Actually, the site does teach English, for Portuguese speakers for instance. Don't take my word for it, but I'm guessing we (People doing Portuguese from English) share the same database as people doing English from Portuguese. And the English the site promises to teach to non-native speakers is American English, thus why it's only accepting American English into the program. The same reason why duolingo doesn't accept European Portuguese translations from native Portuguese Speakers learning English, because they promise to teach us Brazilian Portuguese. Do you get what I mean? Anyway, I'm not saying your English is incorrect, I'm just pointing out why things are probably the way they are right now.
I do think they must be using the same database for the two languages. Sometimes I just misspell something in English by accident and the site won't accept it, although it is clear that I got the meaning of the Portuguese sentence, which is actually the aim of the exercise. I'm sometimes astonished why they correct my English so meticulously when I'm learning Portuguese and not English. :) I just didn't know that they were teaching American English but now I understand why "have you got" wasn't accepted.
It's not so terrible in American English is it?
"You have a watch?" was counted wrong. However, depending on the context of the situation that this sentence is used in, couldn't it be right? I don't want to hit the report question button just in case, since I might be wrong in saying that I'm right. I'm not sure... reply only if you have a very good reason why it was counted as wrong OR why I'M wrong, since I have no clue. I don't want any clutter all over this comment, please. It gets annoying, and no offense intended. :) Thanks.
Personally I like the conversations, but given that you are deactivated, it no longer matters. :)
I too was marked wrong for this, but it is similar to when the Portuguese drops off the pronouns based on verb conjugation. Dropping the pronoun when it conjugates to the 3rd person is ambiguous (for instance, "é could be for s/he, you, it). So it is with written English for not putting the sentence into a question form. It is probably fine when spoken (at least in some cases, not all) as it has the verbal inflection; but it is not considered proper written English (though it works just fine this way for written Portuguese, which I think adds to the confusion). However, no matter what, Duo does not notice most punctuation and cannot discern our inflection, so it has be like Jeopardy and put in the form of a question.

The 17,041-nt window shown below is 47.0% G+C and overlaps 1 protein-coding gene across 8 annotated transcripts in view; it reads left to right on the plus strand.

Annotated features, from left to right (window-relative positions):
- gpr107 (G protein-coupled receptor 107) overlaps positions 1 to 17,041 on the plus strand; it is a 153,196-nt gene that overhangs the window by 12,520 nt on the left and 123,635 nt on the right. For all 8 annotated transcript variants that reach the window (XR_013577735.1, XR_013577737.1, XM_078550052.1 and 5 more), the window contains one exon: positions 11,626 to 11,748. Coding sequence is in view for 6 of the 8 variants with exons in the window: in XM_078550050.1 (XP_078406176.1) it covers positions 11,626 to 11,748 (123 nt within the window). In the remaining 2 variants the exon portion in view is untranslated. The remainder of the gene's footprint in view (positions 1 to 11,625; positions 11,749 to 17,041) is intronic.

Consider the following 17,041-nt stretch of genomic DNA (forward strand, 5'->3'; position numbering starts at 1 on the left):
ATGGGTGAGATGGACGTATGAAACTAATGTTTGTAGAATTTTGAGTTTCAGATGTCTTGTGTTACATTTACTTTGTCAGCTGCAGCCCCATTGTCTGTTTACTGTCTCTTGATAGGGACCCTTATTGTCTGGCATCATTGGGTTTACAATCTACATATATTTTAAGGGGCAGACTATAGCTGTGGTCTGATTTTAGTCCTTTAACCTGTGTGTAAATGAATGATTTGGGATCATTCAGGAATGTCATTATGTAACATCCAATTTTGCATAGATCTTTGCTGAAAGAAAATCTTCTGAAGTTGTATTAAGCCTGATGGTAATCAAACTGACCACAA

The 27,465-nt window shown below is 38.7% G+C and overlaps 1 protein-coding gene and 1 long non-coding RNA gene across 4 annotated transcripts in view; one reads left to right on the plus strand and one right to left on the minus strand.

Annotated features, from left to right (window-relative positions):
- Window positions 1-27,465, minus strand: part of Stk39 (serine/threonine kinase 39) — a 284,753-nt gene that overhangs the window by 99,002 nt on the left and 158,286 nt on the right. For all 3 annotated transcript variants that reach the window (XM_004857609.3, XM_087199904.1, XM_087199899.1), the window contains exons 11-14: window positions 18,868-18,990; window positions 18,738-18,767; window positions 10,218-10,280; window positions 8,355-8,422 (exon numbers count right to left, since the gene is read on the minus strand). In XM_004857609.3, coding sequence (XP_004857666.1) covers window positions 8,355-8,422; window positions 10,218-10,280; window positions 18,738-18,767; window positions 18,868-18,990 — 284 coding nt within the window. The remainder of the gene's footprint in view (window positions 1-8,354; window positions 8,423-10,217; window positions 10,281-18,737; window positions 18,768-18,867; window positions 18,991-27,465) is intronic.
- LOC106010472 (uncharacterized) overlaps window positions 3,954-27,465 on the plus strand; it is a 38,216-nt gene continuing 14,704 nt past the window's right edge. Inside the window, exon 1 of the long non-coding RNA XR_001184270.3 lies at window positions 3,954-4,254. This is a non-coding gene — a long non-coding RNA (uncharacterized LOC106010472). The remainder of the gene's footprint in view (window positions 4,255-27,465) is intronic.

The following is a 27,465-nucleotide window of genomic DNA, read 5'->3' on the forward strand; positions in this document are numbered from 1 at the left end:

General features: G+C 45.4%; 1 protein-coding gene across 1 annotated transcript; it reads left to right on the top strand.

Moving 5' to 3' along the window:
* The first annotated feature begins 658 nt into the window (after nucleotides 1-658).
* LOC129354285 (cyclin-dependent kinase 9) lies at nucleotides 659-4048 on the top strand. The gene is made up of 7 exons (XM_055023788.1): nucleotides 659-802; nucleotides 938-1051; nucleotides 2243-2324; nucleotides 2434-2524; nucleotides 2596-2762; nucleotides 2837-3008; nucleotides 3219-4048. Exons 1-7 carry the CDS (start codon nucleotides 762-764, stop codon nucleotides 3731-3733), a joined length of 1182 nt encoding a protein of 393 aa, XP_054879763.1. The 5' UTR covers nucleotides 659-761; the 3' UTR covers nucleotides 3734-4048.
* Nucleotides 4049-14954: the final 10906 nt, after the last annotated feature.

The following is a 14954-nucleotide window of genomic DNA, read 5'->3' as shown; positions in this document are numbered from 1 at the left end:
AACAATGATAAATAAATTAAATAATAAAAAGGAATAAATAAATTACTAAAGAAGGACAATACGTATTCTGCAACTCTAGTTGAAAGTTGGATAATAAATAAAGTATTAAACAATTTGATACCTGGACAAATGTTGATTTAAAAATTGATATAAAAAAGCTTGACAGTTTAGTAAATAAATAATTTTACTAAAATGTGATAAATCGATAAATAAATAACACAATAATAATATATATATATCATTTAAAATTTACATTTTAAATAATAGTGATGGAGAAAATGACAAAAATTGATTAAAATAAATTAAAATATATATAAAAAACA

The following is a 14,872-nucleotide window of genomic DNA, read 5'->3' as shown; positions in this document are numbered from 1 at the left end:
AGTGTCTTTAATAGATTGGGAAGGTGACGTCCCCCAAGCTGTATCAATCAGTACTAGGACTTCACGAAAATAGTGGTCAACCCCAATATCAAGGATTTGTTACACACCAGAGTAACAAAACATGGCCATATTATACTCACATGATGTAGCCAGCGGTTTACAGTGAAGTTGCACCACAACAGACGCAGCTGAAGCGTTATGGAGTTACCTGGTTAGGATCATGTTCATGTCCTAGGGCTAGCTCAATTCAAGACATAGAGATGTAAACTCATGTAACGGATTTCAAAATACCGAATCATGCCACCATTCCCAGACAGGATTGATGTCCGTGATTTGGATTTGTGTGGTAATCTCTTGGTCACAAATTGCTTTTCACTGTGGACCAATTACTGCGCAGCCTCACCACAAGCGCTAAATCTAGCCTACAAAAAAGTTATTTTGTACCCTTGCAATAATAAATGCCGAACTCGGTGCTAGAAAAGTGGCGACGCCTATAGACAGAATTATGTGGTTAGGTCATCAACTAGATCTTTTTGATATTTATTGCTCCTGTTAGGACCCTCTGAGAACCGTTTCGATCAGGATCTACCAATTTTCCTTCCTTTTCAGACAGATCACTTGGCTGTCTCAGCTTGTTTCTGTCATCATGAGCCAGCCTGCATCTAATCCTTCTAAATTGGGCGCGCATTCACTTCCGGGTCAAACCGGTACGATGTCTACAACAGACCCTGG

This sounds quite quaint nowadays. You may be interested in this breakdown of the different ways of saying something similar:
Thanks for the comment. It actually doesn't sound quaint in Ireland or the UK, regardless of what the author of that article says. "Gotten" is frowned upon over here (I'm in Ireland),as an american expression. We use both "have you", and "have you got" in normal everyday use over here. What does "got" actually add to the sentence? It's a redundant word really.
This is what I call the First Rule of Duolingo: even if your sentence is rejected, it doesn't mean it's wrong. :-)
The "Report a Problem" button is right next to the "Discuss sentence" button that you must have pressed to make your original comment. It usually brings up several options including a "My sentence should be accepted" option, but even if it doesn't you can always describe the problem in the text box provided. Don't forget to hit the "Submit" button.